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Canadian Deindustrialization

March 15, 2012

0-minute read

I thought I knew all about the manufacturing crisis, but I was was still kind of stunned when I did a quick stat check to respond  to a comment on my earlier post on globalization and unions.

In 2000, manufacturing output (in constant 2002 dollar terms) amounted to $188.9 Billion.

In 2010, manufacturing output amounted to $158.3 Billion – 16% less than in 2000 in constant dollar terms.

Manufacturing output fell from 18.4% to 12.8% of GDP over that period.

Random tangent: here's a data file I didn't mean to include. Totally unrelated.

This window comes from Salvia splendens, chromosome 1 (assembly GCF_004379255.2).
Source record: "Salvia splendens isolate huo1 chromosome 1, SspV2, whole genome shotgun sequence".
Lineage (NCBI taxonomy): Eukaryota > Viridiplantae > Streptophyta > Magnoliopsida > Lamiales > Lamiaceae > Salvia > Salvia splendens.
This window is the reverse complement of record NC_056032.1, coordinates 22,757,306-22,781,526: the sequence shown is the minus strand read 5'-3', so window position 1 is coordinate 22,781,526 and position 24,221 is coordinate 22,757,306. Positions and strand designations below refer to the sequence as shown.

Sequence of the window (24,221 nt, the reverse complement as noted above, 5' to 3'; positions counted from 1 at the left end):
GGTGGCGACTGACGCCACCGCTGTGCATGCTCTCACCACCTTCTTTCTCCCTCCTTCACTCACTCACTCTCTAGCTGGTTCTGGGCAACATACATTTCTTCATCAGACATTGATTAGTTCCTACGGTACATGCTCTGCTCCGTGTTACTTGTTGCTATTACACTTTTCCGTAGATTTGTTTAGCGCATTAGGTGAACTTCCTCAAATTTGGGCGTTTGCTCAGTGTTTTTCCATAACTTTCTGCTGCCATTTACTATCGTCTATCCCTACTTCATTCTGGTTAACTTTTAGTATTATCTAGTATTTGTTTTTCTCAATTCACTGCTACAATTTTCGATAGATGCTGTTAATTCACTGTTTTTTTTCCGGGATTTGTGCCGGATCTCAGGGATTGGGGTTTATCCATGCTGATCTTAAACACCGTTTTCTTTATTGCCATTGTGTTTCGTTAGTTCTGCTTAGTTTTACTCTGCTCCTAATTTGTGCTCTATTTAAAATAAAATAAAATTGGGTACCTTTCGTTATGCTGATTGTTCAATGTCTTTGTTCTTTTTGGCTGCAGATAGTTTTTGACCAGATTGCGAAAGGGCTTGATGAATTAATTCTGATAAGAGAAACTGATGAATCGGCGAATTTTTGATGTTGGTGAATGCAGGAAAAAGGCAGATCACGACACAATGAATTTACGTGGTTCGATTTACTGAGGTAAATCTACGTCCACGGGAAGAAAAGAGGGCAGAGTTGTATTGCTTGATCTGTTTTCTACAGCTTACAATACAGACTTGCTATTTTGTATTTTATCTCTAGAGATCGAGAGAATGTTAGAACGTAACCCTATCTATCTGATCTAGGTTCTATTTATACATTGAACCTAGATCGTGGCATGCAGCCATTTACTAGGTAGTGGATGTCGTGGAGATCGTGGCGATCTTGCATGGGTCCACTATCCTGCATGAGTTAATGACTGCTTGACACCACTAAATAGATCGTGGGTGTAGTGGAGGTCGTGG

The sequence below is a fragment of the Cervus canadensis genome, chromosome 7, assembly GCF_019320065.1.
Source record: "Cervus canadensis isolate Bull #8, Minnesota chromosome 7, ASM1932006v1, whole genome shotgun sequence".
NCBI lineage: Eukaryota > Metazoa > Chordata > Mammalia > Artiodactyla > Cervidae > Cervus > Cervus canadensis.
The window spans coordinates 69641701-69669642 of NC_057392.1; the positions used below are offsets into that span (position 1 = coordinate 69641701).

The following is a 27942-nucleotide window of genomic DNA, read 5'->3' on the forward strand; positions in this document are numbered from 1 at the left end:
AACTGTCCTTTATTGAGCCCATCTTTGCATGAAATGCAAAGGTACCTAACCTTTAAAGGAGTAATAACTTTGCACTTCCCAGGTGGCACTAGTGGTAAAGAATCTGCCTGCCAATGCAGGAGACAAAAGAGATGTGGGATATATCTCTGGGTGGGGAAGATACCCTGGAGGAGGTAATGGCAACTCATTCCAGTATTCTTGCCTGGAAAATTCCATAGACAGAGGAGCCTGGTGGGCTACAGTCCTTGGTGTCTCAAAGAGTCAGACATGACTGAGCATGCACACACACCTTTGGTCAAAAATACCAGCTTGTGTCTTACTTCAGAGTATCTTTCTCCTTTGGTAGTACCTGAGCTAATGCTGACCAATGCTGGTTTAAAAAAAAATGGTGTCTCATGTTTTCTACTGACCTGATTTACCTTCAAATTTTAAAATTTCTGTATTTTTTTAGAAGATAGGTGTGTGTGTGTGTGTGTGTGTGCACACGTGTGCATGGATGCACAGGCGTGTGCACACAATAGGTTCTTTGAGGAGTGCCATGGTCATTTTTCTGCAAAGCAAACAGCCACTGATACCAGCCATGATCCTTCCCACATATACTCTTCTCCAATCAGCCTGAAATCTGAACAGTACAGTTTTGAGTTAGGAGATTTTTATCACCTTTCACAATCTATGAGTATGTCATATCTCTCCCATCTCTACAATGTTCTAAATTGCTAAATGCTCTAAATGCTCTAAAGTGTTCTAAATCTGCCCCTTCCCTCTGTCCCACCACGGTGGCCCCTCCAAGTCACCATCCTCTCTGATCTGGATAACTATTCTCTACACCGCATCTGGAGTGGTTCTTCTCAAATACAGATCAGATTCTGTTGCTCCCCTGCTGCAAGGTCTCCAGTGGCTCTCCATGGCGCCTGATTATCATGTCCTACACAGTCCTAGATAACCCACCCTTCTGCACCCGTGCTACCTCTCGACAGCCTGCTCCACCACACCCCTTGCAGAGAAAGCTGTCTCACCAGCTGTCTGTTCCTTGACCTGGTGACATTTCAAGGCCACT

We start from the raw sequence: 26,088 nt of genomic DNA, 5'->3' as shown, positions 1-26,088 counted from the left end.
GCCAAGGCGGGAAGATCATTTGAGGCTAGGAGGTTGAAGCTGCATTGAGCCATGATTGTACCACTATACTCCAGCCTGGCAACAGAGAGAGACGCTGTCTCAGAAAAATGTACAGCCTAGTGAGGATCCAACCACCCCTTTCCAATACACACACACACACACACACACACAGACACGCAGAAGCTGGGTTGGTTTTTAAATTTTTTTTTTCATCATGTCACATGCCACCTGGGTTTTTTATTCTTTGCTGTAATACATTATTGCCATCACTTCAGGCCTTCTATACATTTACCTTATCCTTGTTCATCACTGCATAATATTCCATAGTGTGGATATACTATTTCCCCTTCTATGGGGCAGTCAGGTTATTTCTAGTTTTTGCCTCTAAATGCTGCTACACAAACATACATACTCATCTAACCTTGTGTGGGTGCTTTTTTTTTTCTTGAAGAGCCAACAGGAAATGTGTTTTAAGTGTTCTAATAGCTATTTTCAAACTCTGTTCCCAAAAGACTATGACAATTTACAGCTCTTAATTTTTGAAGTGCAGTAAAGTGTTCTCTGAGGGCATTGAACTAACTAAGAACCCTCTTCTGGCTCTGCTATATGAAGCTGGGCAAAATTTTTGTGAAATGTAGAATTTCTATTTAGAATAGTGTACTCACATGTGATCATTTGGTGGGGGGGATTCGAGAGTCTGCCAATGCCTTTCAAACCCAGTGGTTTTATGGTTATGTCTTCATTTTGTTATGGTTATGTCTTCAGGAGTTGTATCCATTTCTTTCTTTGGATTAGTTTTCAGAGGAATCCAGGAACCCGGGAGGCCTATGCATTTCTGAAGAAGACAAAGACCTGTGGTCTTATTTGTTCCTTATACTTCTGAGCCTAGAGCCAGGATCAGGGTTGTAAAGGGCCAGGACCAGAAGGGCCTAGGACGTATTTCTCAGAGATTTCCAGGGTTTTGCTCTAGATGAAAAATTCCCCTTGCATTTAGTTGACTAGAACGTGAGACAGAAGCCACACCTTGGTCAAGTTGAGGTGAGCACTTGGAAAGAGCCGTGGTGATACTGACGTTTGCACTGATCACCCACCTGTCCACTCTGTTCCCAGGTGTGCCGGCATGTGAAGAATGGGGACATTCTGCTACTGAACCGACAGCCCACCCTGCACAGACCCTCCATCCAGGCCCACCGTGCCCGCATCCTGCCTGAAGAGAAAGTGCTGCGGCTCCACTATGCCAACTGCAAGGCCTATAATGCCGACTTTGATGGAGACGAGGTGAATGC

(2011 annual average figures not yet in – there may have been a very small uptick.)

Manufacturing employment fell by by 505,000 or by 22.5% (from 2,249,000 to 1,744,000) between 2000 and 2010. (Labour Force Survey.)

As a share of employment, manufacturing fell from 15.6% to 10.4% (and slipped very slightly again to 10.35% in 2011.

The decline in manufacturing employment has been greater than the decline in production, indicating that stronger than average labour productivity growth  has been a factor behind job losses.

But the fact of Canadian deindustrialization is glaringly apparent.

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